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hurra die strandschirme stehen schon warte nur noch auf die 2 anderen webcams lieb grüße an bruni spiro und dem dolphi mit dem akrobaten und allen anderen lieben in matala

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About Matala

A safe natural harbour on the Bay of Messara, blessed with a gently sweeping sand and pebble beach, the place in legend where Zeus swam ashore in the guise of a bull with Europa on his back. Many people make this village their base for Cretan holidays, as it is so central on the south coast, and away from the over-development of the north coast. The beach is 250m long and 45m wide.


Matala has something for everyone. Although it has become a popular tourist destination it still retains the charm and character of the quiet fishing village it started as at the beginning of the 20th-century, and the laid-back lifestyle of the hippies of the 60’s and 70's lives on. Half the beach is fringed by tamarisk trees, leading the eye on to impressive formations of sandstone rock cliffs with their famous caves sliding into the sea at an odd angle, creating one of the most unusual beachscapes on the island.


There have been many pages of history here. Nobody knows quite who started caves but it seems likely that they were first hollowed out as Roman or early Christian tombs. There are other ruins at the eastern end of the village and if you go snorkelling in the clear waters of Messara Bay there are ancient ruins to be seen in the depths.
Matala it is one of just over 400 beaches in Greece that have been awarded a Blue Flag. This exclusive eco-label is given to beaches that offer cleanliness and safe bathing areas and has strict criteria dealing with water quality, environmental management and safety. There is a lifeguard and first aid facilities, as well as toilets and  showers.

Near the beach are opportunities for learning about environmental projects, such as with Archelon, the Sea Turtle Protection Society of Greece.

The beaches of Matala, Kommos and Red Beach come under Natura 2000, a European Union network of nature protection areas established to assure the long-term survival of Europe's most valuable and threatened species and habitats.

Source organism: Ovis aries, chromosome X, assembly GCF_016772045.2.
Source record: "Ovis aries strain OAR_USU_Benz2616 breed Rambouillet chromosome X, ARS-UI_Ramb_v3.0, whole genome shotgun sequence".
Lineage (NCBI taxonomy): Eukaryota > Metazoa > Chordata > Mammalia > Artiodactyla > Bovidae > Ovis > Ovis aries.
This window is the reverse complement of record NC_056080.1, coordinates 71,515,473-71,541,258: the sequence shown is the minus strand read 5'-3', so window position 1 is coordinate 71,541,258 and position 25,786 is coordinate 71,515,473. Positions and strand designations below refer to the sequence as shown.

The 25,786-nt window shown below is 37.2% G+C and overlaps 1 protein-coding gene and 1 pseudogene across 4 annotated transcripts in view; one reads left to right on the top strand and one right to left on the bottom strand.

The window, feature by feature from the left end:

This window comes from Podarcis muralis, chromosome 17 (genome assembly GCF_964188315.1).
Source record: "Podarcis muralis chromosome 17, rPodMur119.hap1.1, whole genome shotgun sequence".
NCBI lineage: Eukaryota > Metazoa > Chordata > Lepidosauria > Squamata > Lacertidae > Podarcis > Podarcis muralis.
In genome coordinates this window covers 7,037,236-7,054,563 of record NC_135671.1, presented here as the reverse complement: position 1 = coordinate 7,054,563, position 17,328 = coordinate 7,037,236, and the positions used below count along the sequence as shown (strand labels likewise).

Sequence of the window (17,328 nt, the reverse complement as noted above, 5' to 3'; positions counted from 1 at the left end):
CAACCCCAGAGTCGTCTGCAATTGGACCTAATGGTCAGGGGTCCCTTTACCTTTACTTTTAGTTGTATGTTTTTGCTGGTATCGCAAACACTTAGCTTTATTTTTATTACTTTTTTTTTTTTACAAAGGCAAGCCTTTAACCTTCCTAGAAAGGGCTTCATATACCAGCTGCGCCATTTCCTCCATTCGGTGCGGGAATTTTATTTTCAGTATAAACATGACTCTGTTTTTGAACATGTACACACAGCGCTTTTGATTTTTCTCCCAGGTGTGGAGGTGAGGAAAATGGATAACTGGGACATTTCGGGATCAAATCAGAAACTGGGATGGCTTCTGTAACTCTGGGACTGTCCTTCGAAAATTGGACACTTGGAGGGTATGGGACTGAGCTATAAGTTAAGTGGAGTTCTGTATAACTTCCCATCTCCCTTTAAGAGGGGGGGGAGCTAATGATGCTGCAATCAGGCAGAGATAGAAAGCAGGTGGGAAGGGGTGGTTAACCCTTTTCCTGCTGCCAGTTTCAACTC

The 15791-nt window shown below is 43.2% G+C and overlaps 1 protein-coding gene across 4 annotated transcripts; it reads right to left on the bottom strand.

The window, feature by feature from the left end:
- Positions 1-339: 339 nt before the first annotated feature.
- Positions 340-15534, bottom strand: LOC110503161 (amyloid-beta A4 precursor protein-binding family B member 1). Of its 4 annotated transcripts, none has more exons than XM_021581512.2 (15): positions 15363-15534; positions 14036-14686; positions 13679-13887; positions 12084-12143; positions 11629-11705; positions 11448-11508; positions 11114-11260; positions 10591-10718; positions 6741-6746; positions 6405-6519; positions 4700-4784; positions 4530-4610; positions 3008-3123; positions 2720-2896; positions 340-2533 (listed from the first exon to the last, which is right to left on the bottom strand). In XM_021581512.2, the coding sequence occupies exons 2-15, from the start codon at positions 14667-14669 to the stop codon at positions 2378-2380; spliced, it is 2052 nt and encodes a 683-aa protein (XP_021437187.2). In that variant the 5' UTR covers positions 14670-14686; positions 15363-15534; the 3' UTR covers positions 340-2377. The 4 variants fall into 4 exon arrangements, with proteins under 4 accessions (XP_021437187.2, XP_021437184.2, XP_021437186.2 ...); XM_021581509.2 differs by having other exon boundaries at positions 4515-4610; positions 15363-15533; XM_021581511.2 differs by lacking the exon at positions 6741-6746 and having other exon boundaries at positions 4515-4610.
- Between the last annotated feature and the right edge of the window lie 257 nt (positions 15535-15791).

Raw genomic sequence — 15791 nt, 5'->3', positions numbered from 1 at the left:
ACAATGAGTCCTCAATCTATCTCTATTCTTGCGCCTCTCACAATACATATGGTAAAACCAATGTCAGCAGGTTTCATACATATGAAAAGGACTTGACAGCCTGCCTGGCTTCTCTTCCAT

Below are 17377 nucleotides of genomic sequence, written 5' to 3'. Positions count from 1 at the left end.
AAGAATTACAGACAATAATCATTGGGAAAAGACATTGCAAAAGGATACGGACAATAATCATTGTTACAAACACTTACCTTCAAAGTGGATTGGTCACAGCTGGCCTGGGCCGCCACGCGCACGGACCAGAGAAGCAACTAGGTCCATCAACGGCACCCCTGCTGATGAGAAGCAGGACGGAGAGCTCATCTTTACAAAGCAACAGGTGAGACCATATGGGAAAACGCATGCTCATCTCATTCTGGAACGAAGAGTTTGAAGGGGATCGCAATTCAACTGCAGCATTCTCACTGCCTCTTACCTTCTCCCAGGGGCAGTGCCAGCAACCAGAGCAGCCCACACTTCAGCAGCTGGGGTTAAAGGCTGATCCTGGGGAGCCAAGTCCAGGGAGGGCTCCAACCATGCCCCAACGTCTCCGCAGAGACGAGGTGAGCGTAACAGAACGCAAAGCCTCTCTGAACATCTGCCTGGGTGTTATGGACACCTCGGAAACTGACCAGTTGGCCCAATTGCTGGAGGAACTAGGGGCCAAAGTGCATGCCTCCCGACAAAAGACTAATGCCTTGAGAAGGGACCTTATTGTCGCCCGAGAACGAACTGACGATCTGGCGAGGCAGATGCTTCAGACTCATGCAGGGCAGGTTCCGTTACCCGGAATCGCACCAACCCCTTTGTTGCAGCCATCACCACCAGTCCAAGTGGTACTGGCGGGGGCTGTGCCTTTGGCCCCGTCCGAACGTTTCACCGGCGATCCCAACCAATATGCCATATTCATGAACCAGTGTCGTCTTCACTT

At the beach there are sport facilities as well as activities for children, and if you would like to go further afield you can also rent a car, bicycles and motorbikes. Yet all this is only 65 km from Iraklion.



 

Carey by Joni Mitchell
The wind is in from Africa
Last night I couldn't sleep
Oh, you know it sure is hard to leave here Carey
But it's really not my home
My fingernails are filthy, I got beach tar on my feet
And I miss my clean white linen and my fancy French cologne

Oh Carey get out your cane
And I'll put on some silver
Oh you're a mean old Daddy
But I like you fine

Come on down to the Mermaid Café and I will
Buy you a bottle of wine
And we'll laugh and toast to nothing and smash our empty glasses down
Let's have a round for these freaks and these soldiers
A round for these friends of mine
Let's have another round for the bright red devil
Who keeps me in this tourist town

Come on Carey get out your cane
I'll put on some silver
Oh you're a mean old Daddy
But I like you

Maybe I'll go to Amsterdam
Maybe I'll go to Rome
And rent me a grand piano
And put some flowers 'round my room
But let's not talk about fare-thee-wells now

The night is a starry dome
And they're playin' that scratchy rock and roll
Beneath the Matala Moon

Come on Carey get out your cane
I'll put on some silver
We'll go to the Mermaid Café
Have fun tonight

The wind is in from Africa
Last night I couldn't sleep
Oh you know it sure is hard to leave here
But it's really not my home

Maybe it's been too long a time
Since I was scramblin' down in the street
Now they got me used to that clean white linen
And that fancy French cologne

Oh Carey get out your cane
I'll put on my finest silver
We'll go to the Mermaid Café
Have fun tonight
I said, Oh, you're a mean old Daddy but I like you
But you're out of sight

 

"Carey" is a song from the 1971 Joni Mitchell album Blue. It was inspired by her time with a cave-dwelling hippie community in the village of Matala, on the Greek island of Crete.